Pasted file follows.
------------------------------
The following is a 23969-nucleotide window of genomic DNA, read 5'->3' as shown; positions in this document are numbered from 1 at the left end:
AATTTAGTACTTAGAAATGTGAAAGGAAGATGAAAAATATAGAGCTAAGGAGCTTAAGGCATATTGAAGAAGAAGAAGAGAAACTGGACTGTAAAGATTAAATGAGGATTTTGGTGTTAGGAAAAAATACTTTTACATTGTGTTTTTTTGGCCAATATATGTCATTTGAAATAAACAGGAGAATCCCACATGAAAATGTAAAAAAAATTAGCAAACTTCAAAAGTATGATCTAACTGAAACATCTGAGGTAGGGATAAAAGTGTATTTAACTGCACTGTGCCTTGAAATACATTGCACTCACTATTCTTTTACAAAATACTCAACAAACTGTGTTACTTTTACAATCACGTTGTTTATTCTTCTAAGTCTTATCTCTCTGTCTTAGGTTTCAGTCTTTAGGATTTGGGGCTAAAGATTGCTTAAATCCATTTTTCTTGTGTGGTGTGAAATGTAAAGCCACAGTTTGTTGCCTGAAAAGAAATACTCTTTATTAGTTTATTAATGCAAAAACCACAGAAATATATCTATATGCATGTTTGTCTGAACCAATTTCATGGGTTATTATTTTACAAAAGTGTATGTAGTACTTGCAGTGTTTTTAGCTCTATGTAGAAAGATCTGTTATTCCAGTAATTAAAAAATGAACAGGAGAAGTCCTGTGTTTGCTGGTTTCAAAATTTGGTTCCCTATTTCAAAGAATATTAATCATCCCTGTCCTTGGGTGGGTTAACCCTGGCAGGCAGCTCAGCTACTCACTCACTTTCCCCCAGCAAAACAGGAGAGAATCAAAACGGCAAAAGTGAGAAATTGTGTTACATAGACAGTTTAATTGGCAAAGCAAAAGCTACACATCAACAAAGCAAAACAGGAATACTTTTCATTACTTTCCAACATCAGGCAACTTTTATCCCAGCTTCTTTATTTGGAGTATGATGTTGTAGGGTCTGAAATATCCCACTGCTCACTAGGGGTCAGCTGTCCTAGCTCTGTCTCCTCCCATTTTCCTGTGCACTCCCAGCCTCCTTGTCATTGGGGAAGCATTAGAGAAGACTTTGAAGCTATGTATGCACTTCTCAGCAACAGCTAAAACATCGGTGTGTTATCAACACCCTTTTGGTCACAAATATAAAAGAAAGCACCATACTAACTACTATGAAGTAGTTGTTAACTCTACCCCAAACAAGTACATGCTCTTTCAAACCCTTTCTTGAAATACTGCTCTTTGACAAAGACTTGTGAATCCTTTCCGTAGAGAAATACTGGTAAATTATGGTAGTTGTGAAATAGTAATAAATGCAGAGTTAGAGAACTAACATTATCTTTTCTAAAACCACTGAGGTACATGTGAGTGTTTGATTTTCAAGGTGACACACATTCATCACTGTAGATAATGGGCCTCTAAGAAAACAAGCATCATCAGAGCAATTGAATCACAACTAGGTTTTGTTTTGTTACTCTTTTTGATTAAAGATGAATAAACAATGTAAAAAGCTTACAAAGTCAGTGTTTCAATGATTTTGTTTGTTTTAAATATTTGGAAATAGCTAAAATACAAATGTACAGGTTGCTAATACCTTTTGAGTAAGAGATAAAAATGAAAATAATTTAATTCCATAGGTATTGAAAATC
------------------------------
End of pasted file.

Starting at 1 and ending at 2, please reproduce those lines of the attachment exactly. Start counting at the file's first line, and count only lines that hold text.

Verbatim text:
The following is a 23969-nucleotide window of genomic DNA, read 5'->3' as shown; positions in this document are numbered from 1 at the left end:
AATTTAGTACTTAGAAATGTGAAAGGAAGATGAAAAATATAGAGCTAAGGAGCTTAAGGCATATTGAAGAAGAAGAAGAGAAACTGGACTGTAAAGATTAAATGAGGATTTTGGTGTTAGGAAAAAATACTTTTACATTGTGTTTTTTTGGCCAATATATGTCATTTGAAATAAACAGGAGAATCCCACATGAAAATGTAAAAAAAATTAGCAAACTTCAAAAGTATGATCTAACTGAAACATCTGAGGTAGGGATAAAAGTGTATTTAACTGCACTGTGCCTTGAAATACATTGCACTCACTATTCTTTTACAAAATACTCAACAAACTGTGTTACTTTTACAATCACGTTGTTTATTCTTCTAAGTCTTATCTCTCTGTCTTAGGTTTCAGTCTTTAGGATTTGGGGCTAAAGATTGCTTAAATCCATTTTTCTTGTGTGGTGTGAAATGTAAAGCCACAGTTTGTTGCCTGAAAAGAAATACTCTTTATTAGTTTATTAATGCAAAAACCACAGAAATATATCTATATGCATGTTTGTCTGAACCAATTTCATGGGTTATTATTTTACAAAAGTGTATGTAGTACTTGCAGTGTTTTTAGCTCTATGTAGAAAGATCTGTTATTCCAGTAATTAAAAAATGAACAGGAGAAGTCCTGTGTTTGCTGGTTTCAAAATTTGGTTCCCTATTTCAAAGAATATTAATCATCCCTGTCCTTGGGTGGGTTAACCCTGGCAGGCAGCTCAGCTACTCACTCACTTTCCCCCAGCAAAACAGGAGAGAATCAAAACGGCAAAAGTGAGAAATTGTGTTACATAGACAGTTTAATTGGCAAAGCAAAAGCTACACATCAACAAAGCAAAACAGGAATACTTTTCATTACTTTCCAACATCAGGCAACTTTTATCCCAGCTTCTTTATTTGGAGTATGATGTTGTAGGGTCTGAAATATCCCACTGCTCACTAGGGGTCAGCTGTCCTAGCTCTGTCTCCTCCCATTTTCCTGTGCACTCCCAGCCTCCTTGTCATTGGGGAAGCATTAGAGAAGACTTTGAAGCTATGTATGCACTTCTCAGCAACAGCTAAAACATCGGTGTGTTATCAACACCCTTTTGGTCACAAATATAAAAGAAAGCACCATACTAACTACTATGAAGTAGTTGTTAACTCTACCCCAAACAAGTACATGCTCTTTCAAACCCTTTCTTGAAATACTGCTCTTTGACAAAGACTTGTGAATCCTTTCCGTAGAGAAATACTGGTAAATTATGGTAGTTGTGAAATAGTAATAAATGCAGAGTTAGAGAACTAACATTATCTTTTCTAAAACCACTGAGGTACATGTGAGTGTTTGATTTTCAAGGTGACACACATTCATCACTGTAGATAATGGGCCTCTAAGAAAACAAGCATCATCAGAGCAATTGAATCACAACTAGGTTTTGTTTTGTTACTCTTTTTGATTAAAGATGAATAAACAATGTAAAAAGCTTACAAAGTCAGTGTTTCAATGATTTTGTTTGTTTTAAATATTTGGAAATAGCTAAAATACAAATGTACAGGTTGCTAATACCTTTTGAGTAAGAGATAAAAATGAAAATAATTTAATTCCATAGGTATTGAAAATC